This significant but small monastery is jam-packed with ancient relics and hidden treasures. It’s only 30 minutes' drive southwest of Lhasa and is worth a stop en route to or from the airport for those interested in Tibetan Buddhism.
Drölma Lhakhang is associated with the Bengali scholar Atisha (982–1054). Atisha came to Tibet at the age of 53 at the invitation of the king of the Guge kingdom in western Tibet and his teachings were instrumental in the so-called second diffusion of Buddhism in the 11th century. Drölma Lhakhang was established at this time by one of Atisha’s foremost disciples, Drömtonpa, who also founded the Kadampa order, to which the monastery belongs. It was here at Netang that Atisha died, aged 72.
The 11th-century monastery was spared desecration by the Red Guards during the Cultural Revolution after a direct request from Bangladesh (which now encompasses Atisha’s homeland). Apparently, Chinese premier Zhou Enlai intervened on its behalf.
The first chapel to the left is a gönkhang (protector chapel), decorated with severed stags’ heads and arrow holders. As you enter and exit the main monastery building, look for the two ancient guardian deities, which may even date back to the 11th-century founding of the monastery. An inner kora (pilgrim circuit) surrounds the main chapels.
From the entry, pass into the first chapel, the renovated Namgyel Lhakhang, which contains a number of chörtens (Buddhist stupas). The black-metal Kadampa-style chörten to the right reputedly holds the staff of Atisha and the skull of Naropa, Atisha’s teacher. Statuary includes Atisha and the eight medicine buddhas.
The eponymous middle Drölma Lhakhang houses a number of relics associated with Atisha. The statues include an 11th-century statue of Jowo Sakyamuni and at the top, behind a grill, are statues of the 13th Dalai Lama, Green Tara, and Serlingpa (right, with a red hat), another teacher of Atisha. The lower statue to the right behind the grill is an image of Jampa that was reputedly saved from Mongol destruction when it shouted ‘Ouch!’. There are also 21 statues of Drölma.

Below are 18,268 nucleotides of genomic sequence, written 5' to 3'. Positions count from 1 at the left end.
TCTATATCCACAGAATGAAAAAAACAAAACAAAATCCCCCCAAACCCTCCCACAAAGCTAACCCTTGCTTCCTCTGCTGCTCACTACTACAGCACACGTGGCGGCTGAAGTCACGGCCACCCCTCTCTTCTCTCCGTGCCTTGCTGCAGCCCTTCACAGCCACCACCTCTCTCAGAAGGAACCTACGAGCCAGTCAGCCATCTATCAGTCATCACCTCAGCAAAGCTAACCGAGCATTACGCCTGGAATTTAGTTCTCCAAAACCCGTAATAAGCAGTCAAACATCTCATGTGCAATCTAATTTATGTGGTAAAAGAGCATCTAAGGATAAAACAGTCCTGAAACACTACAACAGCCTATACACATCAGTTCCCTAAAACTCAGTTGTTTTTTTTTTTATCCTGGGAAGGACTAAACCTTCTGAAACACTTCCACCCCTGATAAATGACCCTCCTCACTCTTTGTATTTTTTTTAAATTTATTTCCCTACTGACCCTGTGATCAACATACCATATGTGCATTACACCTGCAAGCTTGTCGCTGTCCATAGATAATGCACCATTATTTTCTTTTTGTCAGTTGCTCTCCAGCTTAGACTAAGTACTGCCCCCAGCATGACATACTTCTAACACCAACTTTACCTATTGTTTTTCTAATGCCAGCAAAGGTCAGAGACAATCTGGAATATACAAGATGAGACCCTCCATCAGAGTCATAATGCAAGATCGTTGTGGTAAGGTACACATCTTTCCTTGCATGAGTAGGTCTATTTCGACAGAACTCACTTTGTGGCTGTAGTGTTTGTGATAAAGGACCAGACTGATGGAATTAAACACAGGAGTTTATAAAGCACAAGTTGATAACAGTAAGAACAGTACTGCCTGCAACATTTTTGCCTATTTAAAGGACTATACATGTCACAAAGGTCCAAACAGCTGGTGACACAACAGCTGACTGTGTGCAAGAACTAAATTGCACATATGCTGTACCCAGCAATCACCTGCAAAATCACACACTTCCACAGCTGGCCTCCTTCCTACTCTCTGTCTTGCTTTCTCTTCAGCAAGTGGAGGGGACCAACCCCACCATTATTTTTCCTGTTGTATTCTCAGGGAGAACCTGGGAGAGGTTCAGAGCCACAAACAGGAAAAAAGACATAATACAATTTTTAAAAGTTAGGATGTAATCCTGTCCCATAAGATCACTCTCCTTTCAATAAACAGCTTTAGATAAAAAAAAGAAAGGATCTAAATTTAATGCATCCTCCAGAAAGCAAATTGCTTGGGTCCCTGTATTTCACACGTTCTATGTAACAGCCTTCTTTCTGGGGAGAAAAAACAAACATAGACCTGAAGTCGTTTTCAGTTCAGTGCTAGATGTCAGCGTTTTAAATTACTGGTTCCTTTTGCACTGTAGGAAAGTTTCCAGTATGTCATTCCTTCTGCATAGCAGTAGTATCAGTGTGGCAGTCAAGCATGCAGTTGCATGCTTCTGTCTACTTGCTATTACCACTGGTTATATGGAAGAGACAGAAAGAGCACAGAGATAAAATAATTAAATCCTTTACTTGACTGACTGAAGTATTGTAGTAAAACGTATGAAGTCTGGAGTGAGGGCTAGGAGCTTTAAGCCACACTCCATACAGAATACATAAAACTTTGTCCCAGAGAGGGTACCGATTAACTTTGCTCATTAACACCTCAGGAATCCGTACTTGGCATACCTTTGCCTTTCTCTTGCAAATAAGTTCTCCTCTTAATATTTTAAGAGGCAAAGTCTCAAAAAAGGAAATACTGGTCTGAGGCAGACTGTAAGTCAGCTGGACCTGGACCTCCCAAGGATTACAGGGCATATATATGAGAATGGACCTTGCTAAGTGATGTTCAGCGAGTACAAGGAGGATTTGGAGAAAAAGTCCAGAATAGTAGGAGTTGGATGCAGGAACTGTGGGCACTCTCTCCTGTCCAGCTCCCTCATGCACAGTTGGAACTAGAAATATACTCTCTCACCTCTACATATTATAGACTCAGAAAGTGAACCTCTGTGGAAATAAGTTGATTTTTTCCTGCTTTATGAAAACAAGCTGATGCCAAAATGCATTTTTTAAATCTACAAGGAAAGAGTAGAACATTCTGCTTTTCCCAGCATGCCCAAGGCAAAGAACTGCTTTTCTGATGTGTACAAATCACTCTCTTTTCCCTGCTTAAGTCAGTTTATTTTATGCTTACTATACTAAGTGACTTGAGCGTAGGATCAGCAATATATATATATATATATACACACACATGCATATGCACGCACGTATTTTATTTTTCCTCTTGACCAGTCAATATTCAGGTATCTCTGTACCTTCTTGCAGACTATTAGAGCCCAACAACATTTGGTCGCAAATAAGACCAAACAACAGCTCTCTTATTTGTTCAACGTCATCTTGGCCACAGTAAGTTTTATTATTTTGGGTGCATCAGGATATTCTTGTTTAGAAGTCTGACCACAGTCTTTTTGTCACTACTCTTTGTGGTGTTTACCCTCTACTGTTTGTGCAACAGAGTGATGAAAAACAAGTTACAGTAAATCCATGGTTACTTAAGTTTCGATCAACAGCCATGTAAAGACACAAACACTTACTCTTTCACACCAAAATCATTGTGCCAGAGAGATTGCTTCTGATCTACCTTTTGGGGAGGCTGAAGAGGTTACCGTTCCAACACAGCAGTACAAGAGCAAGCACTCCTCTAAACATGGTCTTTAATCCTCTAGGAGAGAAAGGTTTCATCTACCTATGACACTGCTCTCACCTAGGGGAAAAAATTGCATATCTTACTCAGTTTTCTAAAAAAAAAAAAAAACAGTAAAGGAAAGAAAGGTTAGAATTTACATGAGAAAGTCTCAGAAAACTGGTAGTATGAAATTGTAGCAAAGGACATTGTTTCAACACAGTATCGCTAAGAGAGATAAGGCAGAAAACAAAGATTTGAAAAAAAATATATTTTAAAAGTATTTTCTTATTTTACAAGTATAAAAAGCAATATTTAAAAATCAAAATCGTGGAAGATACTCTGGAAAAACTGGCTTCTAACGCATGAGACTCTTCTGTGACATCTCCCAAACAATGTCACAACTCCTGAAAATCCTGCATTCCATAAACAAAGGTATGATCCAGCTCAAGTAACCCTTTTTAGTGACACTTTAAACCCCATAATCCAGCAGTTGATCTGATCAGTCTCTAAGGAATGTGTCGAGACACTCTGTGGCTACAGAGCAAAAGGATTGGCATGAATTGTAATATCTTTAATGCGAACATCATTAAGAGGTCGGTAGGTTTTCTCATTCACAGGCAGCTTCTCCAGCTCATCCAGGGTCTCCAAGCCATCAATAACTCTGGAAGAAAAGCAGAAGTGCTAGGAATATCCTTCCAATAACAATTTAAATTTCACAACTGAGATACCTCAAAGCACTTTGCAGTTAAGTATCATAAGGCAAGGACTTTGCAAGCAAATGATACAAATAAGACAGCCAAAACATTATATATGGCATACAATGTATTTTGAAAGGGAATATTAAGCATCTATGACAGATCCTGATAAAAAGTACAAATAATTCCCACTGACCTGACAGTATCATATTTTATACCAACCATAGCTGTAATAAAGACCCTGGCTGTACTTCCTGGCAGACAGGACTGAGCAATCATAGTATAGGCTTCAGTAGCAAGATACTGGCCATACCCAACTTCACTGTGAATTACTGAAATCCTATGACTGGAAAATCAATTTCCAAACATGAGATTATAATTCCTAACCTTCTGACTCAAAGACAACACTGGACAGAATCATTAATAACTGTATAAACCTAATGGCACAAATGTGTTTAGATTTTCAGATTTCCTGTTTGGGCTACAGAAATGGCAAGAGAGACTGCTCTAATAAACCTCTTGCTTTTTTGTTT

The final Tsepame Lhakhang has original statues of Tsepame, cast with the ashes of Atisha, flanked by Marmedze (Dipamkara), the Past Buddha, Jampa (the Future Buddha) and the eight bodhisattvas. The small central statue of Atisha in a glass case is backed by his original clay throne. As you leave the chapel, look out for the great old leather prayer wheel and two sunken white chörtens, which respectively hold the robes of Atisha and his main disciple Dromtonpa. Upstairs are the throne room and, at the far end, the living room of the Dalai Lamas, and to the right is a library.
Just down a side road opposite the monastery is the Kumbum Lhakhang, whose two white chörtens enshrine the ashes of Atisha and Lama Dampa Sonam Gyeltsen, a teacher of Gelugpa founder Tsongkhapa.
Drölma Lhakhang is 16km southwest of Lhasa on the old road to Shigatse, but it's bypassed by the main airport expressway that connects the capital to the Yarlung Tsangpo Valley. En route you’ll pass a blue rock carving of Sakyamuni at the base of a cliff about 11km southwest of Lhasa, or 6km north of Drölma Lhakhang (it’s easily missed coming from the south). Nyetang village and the monastery are between kilometre markers 4662 and 4663.